Thursday, Oct. 5, 9:15 a.m. — "I’ve always had a centerpiece of what I do is fairness, and factual. We don’t believe in tellin’ tales, and we believe in being fair to everybody that comes before the board, or any other encounter; and I think that’s the key to what I do, is fairness, is the main thing. And a lot of people don’t feel that way about government, or about anything else…"
Speaking of fair, that’s a pretty fair slice of what our initial endorsement interview with Grady Patterson was like. I say initial, because a few days later he called to request "another bite at the apple." The second interview was much like the first, only much shorter. One other difference — the second time he did come without ever-present aide Trav Robertson, shown looking anxiously over his boss’ shoulder in the photo at the end of this post.
There is a great contrast between Mr. Patterson and opponent Thomas Ravenel that is visible, audible and palpable in the very atmosphere of the room. I’ve put up a couple of short video clips that I believe convey this to a great extent.
The Republican challenger is young, cocky, brash, and fashionably ideological, exhibiting a rich man’s contempt for the usefulness of government. The observer finds it hard to trust his motives for running. The incumbent is elderly, uncertain, unassuming, and harks back to a time when gentlemen conducted their affairs on a basis of personal relationships and mutual trust.
And yet we endorsed the former over the latter, because the first one seems more capable of keeping up with the demands of the job.
Mr. Patterson was generally incapable of expressing why he should be re-elected. He said he had come to tell us about "some new projects" his office was undertaking, but he could only cite the fact that he and his employees check the markets "every day." (See the video.) I asked if that was what was new, and he said that previously they had checked almost every day, but now they checked every day. That was it.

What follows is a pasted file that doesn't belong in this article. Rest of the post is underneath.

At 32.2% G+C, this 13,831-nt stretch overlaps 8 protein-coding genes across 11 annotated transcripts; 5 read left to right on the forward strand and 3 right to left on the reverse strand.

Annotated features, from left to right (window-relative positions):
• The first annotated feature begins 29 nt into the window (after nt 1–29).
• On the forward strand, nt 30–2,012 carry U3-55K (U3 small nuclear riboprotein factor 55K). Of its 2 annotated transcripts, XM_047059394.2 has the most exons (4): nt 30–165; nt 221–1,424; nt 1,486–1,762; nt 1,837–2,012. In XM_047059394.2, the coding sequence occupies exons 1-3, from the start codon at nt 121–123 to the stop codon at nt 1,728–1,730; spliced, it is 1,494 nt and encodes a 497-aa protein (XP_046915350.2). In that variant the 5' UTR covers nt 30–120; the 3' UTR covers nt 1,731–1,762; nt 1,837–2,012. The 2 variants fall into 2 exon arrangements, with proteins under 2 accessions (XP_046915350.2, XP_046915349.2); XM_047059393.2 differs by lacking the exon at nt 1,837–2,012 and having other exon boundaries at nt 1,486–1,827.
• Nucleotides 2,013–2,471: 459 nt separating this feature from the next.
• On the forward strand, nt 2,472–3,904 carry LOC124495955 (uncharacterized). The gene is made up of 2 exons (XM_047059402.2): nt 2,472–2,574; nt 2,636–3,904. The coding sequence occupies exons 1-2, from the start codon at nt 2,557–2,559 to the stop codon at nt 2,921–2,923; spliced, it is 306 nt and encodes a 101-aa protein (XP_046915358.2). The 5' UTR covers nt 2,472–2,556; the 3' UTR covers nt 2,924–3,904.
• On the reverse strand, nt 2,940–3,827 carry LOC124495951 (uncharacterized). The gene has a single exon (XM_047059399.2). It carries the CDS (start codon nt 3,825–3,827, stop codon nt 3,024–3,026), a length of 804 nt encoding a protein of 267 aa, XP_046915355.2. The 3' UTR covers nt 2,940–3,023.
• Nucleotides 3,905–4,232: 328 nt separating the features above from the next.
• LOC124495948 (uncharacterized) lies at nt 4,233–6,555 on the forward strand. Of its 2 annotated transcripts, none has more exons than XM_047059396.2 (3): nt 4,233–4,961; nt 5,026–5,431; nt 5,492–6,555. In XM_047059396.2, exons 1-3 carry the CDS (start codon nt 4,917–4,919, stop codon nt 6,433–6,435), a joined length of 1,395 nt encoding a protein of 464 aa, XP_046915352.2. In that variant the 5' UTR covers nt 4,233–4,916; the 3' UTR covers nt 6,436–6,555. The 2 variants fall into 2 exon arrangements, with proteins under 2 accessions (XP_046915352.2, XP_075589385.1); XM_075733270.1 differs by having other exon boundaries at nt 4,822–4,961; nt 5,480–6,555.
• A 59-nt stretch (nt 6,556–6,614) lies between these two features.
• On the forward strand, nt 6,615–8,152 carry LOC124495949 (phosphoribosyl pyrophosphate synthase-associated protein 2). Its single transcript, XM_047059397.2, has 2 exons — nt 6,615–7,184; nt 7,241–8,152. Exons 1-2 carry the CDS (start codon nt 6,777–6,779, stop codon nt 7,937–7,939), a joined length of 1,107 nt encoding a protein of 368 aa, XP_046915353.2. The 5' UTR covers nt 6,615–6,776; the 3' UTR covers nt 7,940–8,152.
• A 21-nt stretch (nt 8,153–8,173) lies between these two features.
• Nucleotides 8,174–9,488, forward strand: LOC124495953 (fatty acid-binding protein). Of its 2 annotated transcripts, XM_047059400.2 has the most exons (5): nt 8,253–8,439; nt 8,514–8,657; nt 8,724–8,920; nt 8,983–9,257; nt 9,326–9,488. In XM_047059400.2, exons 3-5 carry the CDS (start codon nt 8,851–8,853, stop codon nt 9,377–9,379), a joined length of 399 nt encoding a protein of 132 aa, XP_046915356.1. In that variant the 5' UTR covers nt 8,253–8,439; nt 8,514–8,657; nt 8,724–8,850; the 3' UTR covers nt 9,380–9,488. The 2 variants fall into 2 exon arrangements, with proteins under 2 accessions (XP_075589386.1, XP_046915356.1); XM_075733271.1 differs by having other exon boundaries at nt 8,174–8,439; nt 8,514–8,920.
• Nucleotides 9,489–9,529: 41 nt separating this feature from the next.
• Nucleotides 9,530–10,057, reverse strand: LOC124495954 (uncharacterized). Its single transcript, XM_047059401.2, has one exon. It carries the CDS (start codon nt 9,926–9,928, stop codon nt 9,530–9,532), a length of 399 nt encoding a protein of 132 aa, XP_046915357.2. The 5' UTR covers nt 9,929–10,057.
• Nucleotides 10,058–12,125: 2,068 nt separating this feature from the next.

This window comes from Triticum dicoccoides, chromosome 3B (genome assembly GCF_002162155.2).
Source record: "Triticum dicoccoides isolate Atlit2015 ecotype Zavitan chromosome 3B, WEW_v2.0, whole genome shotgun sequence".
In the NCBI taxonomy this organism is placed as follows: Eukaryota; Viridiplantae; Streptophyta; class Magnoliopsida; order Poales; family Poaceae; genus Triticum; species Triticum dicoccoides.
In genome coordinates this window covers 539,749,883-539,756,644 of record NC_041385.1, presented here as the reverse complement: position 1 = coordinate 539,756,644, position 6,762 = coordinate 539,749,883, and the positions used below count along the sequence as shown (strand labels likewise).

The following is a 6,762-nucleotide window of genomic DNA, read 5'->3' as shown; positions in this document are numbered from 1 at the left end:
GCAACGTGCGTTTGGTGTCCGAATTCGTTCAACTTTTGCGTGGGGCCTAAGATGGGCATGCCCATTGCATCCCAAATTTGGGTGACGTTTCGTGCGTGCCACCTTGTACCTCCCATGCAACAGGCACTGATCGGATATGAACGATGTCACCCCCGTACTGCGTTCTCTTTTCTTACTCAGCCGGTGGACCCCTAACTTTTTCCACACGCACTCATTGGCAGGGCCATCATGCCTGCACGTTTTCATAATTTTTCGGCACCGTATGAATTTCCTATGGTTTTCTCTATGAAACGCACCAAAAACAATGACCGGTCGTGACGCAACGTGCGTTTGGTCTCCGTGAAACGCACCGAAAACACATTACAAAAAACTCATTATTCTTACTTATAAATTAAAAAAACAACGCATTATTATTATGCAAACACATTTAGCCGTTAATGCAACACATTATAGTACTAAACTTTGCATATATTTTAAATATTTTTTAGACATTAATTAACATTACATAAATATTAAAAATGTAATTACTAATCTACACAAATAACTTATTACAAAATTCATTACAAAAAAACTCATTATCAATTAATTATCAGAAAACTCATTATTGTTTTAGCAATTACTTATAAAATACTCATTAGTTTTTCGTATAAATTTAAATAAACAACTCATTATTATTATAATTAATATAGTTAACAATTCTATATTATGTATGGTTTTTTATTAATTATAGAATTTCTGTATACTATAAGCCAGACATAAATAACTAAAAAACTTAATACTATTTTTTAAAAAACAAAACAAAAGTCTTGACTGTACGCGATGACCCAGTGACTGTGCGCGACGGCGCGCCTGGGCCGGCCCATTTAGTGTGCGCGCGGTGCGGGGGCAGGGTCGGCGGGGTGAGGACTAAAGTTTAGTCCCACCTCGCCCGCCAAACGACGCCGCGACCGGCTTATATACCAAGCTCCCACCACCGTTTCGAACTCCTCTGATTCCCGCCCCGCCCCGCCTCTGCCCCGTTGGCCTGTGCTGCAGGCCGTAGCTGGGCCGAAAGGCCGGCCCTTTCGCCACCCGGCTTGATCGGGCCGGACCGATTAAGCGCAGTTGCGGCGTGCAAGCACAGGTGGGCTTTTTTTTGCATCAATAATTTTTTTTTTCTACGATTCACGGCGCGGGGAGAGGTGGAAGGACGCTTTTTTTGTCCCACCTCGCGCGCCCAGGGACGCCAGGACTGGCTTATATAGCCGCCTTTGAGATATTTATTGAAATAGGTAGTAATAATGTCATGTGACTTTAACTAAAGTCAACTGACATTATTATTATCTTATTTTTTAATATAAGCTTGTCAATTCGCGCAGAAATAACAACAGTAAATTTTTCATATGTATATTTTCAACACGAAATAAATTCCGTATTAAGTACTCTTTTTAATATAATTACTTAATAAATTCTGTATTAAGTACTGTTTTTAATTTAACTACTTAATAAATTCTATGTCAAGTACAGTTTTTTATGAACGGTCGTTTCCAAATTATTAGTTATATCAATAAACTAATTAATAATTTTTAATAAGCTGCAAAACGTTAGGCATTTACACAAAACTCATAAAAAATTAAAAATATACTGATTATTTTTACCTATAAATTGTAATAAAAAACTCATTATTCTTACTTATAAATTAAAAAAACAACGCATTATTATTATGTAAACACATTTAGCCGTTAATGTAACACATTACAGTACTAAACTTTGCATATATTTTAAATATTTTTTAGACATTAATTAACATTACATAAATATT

"He doesn’t speak the truth," Mr. Patterson said of his opponent. "He makes up stuff." We asked for specifics, and he said, "Well, … a bunch of it, but I don’t have a list of it or anything." A moment later he made a vague reference to the spat between Mr. Ravenel and John Rainey, chairman of the Board of Economic Advisors. "That’s pretty good proof of what I’m saying, right there," he said.
At one point, he did a pretty fair job of making the perfectly valid point that Mr. Ravenel is an impractical ideologue rather than a pragmatist, but it took me a moment to realize that was what he was saying: "You know, when you operate a government, you’ve got to be factual. You can’t have these theories about it, you’ve gotta be factual. And uh, so, that’s the way I feel about it."
Inevitably, I had to ask him about his age. "I’m in awe of your generation," the ones who beat Hitler and Tojo, I told him. That’s true; I always have been. The time in which such men — Eisenhower, Kennedy, Johnson, Nixon, Reagan and the first George Bush — ran the country was a far better time than what we live in today.
But that time is past. I put it delicately. I eased into it. In fact, this was the point, if you hear the audio recording of the interview, when my own questions became halting, and his answers became firmer. I can play hardball with most people in politics — just ask some of them — but I was brought up to show deference to the elderly. Fortunately, I’ve reached an age at which most people running for office are younger than I am. So an 82-year-old aspirant throws me off my stride a bit.
Still, I slogged on. I asked him about his combat service, noting that my own father was too young for WWII (he went to Vietnam instead). And I’m now a grandfather. So we agreed that 1945 had been awhile back. I asked why he didn’t want to just take the rest he’s earned, and leave the rat race to the younger folks. That started the following exchange:
Mr. Patterson: "I enjoy it, and I think I make a contribution, and I enjoy coming to work every morning and uh, it’s a challenge to us. (Long pause.) And just because the calendar runs, you know, I’m not willin’ to say, ‘Well, I’m gonna quit.’"
Me: "Do you every feel like there’s gonna be a time when uhhhh…"
Mr. Patterson: "Well, there’ll be a time, some day.
Me: "Well, do you think Strom went on too long?"
Mr. Patterson: "I don’t think so."
Let’s just leave it there. No, I’ll end with this: "I’ve served nine different terms," he said. "And I’m proud of my service."
So he should be. But he should have retired before now. He’s earned it.